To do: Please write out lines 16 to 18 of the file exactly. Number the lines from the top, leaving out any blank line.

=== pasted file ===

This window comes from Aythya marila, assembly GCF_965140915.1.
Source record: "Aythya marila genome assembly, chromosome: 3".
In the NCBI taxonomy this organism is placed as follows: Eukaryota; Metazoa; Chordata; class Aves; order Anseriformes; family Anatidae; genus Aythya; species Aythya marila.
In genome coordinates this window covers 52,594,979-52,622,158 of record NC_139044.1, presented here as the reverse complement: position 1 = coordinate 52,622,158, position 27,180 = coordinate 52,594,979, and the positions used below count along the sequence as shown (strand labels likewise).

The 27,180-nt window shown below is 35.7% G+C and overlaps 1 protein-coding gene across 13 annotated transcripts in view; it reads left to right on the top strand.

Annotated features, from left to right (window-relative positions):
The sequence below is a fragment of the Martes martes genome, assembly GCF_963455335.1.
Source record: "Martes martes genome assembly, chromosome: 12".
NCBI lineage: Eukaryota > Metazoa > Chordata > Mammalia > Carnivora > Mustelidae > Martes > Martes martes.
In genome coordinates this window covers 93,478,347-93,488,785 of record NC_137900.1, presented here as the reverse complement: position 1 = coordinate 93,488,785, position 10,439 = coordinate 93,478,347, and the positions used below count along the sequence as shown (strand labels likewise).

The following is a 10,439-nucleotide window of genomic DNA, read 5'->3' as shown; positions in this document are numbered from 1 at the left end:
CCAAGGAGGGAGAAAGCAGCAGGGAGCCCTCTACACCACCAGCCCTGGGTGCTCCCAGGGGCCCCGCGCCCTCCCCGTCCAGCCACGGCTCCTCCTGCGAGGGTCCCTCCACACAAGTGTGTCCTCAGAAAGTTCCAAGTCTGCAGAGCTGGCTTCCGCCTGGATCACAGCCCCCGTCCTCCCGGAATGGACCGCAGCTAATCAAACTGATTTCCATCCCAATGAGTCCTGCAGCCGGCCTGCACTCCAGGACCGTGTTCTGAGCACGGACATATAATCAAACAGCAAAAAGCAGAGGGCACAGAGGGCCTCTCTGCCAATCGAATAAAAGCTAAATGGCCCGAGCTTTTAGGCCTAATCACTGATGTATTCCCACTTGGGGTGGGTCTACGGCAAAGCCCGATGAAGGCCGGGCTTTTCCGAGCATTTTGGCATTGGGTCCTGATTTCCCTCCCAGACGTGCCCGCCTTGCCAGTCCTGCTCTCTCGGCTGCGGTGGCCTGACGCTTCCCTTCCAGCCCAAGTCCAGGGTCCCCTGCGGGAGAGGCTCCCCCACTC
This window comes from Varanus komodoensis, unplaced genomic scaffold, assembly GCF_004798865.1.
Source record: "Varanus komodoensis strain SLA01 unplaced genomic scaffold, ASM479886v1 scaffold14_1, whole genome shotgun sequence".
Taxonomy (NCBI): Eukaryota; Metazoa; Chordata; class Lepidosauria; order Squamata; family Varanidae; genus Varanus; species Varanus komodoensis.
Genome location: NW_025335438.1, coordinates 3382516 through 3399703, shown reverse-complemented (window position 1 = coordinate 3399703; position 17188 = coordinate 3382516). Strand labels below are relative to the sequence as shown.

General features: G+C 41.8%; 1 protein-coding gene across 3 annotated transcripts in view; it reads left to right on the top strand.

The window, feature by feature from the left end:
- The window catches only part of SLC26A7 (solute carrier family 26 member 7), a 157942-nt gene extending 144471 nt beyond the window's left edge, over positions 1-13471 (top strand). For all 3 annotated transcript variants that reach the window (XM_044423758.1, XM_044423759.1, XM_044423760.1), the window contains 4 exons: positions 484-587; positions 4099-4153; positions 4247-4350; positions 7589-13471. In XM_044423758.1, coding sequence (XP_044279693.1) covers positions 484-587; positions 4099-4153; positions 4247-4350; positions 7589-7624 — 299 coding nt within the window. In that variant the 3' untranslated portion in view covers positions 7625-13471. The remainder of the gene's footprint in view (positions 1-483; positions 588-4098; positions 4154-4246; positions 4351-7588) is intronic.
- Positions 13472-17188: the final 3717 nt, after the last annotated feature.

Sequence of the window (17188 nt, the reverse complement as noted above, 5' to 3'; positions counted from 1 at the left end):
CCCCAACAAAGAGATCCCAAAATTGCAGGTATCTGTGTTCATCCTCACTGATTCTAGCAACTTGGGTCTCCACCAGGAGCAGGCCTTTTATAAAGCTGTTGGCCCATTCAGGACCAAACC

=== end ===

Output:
Genome location: NW_025335438.1, coordinates 3382516 through 3399703, shown reverse-complemented (window position 1 = coordinate 3399703; position 17188 = coordinate 3382516). Strand labels below are relative to the sequence as shown.

General features: G+C 41.8%; 1 protein-coding gene across 3 annotated transcripts in view; it reads left to right on the top strand.

The window, feature by feature from the left end: